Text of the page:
I would point out that English-American Tailoring in relatively nearby Westminster, MD is very large factory that churns out high-quality fully-canvassed MTM suits. IMO they are badly in need of modernization and a way of tapping into the yuppie DC market, whether they know it or not. I have no idea if they would be interested in such a thing, but they would be an ideal partner for something like this because they are competent and local.

 

Thanks for this recommendation. I'd reached out to a couple of other American manufacturers, but hadn't found these guys. I've just sent a note their way so we'll see if they are interested. Having a partner that close would be really great.

post #33 of 69
Thread Starter 
Quote:
Originally Posted by comrade View Post


I lived in the DC Area decades ago, when suits were worn by a much larger segment
of the population. At the time there were several well-established independent men's shops
as well as BB and the luxury dept store Garfinckels. I wore a suit every day and sportcoats
on weekends. I was never tempted to shop locally. The selection was limited and frankly
provincial. New York was nearby where I shopped at Chipp, Paul Stuart, J. Press. and
later Dunhill Tailors. There were no real equivalents in DC. My guess is that the proximity
to New York limits the prospects of sophisticated high end men's stores.

 

Your points are well taken, but it's worth noting that DC has changed a lot in the last few decades. You don't think that if there were a sophisticated men's store in DC, some of those people who go to NY to shop would give it a try?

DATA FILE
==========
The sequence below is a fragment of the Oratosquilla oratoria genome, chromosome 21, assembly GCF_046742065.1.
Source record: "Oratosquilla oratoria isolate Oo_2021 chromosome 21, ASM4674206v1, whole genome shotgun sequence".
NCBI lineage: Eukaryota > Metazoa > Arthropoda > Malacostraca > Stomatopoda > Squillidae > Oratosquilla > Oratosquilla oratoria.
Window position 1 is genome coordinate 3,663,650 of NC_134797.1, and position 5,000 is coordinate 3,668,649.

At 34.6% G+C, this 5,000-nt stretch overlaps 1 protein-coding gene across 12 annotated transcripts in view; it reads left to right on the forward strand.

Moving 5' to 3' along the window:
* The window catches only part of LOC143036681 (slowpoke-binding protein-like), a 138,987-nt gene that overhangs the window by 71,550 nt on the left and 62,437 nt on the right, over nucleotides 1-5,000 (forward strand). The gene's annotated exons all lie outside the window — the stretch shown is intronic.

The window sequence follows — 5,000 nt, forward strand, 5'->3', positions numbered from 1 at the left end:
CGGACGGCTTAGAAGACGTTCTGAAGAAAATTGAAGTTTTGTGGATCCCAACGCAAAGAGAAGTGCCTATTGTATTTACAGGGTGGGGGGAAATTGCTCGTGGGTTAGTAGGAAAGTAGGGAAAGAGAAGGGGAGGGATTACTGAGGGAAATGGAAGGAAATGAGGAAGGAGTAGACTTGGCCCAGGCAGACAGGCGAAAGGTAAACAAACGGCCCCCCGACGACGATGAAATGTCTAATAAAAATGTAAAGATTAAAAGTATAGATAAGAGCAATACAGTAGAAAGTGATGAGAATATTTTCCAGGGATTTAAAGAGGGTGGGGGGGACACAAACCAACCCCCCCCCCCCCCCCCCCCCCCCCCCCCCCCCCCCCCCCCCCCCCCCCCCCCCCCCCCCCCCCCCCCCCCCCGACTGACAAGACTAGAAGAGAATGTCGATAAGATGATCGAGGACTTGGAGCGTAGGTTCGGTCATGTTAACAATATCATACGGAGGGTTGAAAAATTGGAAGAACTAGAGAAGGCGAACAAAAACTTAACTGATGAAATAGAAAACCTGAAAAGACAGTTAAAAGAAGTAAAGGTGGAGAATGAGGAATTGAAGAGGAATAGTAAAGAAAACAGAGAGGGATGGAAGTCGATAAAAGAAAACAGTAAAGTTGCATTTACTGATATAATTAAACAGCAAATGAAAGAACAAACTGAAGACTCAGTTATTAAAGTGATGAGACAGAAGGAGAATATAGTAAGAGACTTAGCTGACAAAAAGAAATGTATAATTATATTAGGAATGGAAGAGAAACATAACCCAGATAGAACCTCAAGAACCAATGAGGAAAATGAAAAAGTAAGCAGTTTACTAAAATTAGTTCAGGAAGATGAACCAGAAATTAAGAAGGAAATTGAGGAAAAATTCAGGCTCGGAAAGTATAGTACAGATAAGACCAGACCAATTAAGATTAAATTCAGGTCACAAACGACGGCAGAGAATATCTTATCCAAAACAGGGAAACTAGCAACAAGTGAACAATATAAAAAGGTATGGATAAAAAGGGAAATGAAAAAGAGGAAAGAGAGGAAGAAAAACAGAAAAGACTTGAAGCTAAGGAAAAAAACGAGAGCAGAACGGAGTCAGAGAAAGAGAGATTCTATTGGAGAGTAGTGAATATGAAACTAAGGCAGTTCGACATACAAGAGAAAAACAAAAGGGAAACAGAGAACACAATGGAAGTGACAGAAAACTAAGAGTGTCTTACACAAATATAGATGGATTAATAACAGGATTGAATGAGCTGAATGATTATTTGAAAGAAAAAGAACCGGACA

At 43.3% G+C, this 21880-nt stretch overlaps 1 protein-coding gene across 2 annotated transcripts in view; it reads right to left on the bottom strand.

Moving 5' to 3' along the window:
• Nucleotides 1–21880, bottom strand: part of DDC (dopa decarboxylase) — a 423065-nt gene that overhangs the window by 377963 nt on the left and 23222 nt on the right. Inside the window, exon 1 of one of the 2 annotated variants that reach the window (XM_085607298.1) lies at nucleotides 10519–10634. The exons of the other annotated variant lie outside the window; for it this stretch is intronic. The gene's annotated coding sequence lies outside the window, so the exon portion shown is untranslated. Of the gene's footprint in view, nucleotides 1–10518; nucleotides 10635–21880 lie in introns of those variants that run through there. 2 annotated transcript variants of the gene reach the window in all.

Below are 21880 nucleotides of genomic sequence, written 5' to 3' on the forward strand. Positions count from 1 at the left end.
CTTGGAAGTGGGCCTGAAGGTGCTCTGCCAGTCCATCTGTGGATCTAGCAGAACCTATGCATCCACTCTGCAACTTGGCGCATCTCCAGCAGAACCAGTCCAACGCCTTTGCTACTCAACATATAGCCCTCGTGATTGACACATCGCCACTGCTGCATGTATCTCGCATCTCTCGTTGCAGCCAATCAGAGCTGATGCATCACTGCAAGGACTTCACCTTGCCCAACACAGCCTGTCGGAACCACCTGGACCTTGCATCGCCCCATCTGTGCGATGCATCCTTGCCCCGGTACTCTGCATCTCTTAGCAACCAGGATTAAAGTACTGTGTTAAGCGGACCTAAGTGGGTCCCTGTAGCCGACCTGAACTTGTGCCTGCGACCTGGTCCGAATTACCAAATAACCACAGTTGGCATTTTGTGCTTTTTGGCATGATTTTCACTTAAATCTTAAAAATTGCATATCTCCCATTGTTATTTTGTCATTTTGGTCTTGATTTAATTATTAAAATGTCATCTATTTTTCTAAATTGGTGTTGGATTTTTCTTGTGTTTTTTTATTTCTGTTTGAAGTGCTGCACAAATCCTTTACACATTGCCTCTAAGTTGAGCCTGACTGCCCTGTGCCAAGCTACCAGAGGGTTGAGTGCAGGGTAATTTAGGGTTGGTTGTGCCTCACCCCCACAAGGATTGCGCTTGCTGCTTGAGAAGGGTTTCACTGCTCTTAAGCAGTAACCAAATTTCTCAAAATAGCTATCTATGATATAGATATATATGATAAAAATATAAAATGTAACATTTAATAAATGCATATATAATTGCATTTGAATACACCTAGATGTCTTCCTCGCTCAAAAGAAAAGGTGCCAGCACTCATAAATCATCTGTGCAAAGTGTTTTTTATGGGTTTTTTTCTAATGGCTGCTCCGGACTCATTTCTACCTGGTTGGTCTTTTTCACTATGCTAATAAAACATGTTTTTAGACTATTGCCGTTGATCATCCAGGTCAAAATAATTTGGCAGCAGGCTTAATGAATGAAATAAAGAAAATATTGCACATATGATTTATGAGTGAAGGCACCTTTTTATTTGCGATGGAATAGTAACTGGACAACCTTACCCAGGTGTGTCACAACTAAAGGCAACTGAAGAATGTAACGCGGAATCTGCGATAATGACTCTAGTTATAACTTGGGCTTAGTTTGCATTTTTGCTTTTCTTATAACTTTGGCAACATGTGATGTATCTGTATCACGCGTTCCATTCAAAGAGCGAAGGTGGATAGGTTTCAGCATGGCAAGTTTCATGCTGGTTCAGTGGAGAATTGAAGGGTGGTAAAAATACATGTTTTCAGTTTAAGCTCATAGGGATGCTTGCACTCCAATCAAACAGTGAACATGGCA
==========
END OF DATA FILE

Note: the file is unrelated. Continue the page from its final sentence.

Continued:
post #34 of 69
There are tons of young professionals in DC who make good money, have very few ties to New York, and are paying sticker or near-sticker for suits from J. Crew and Brooks Brothers. I think if branded correctly a store selling much nicer goods at only a bit higher of a price point would find a nice market.
post #35 of 69
Thread Starter 
Quote:
Originally Posted by prozach1576 View Post

There are tons of young professionals in DC who make good money, have very few ties to New York, and are paying sticker or near-sticker for suits from J. Crew and Brooks Brothers. I think if branded correctly a store selling much nicer goods at only a bit higher of a price point would find a nice market.

 

That's exactly my hope. I'm glad you agree.

post #36 of 69
Am living in DC now and I would love to see an Armoury-type store here in DC. It's been so long since I've shopped in a brick and mortar store here . . . most of my shopping is done online nowadays.
post #37 of 69
Quote:
Originally Posted by joshuadowen View Post

Your points are well taken, but it's worth noting that DC has changed a lot in the last few decades. You don't think that if there were a sophisticated men's store in DC, some of those people who go to NY to shop would give it a try?

I've been back many times over the years on business and as a tourist. Yes, it has changed.
It is much more cosmopolitan and has many more good restaurants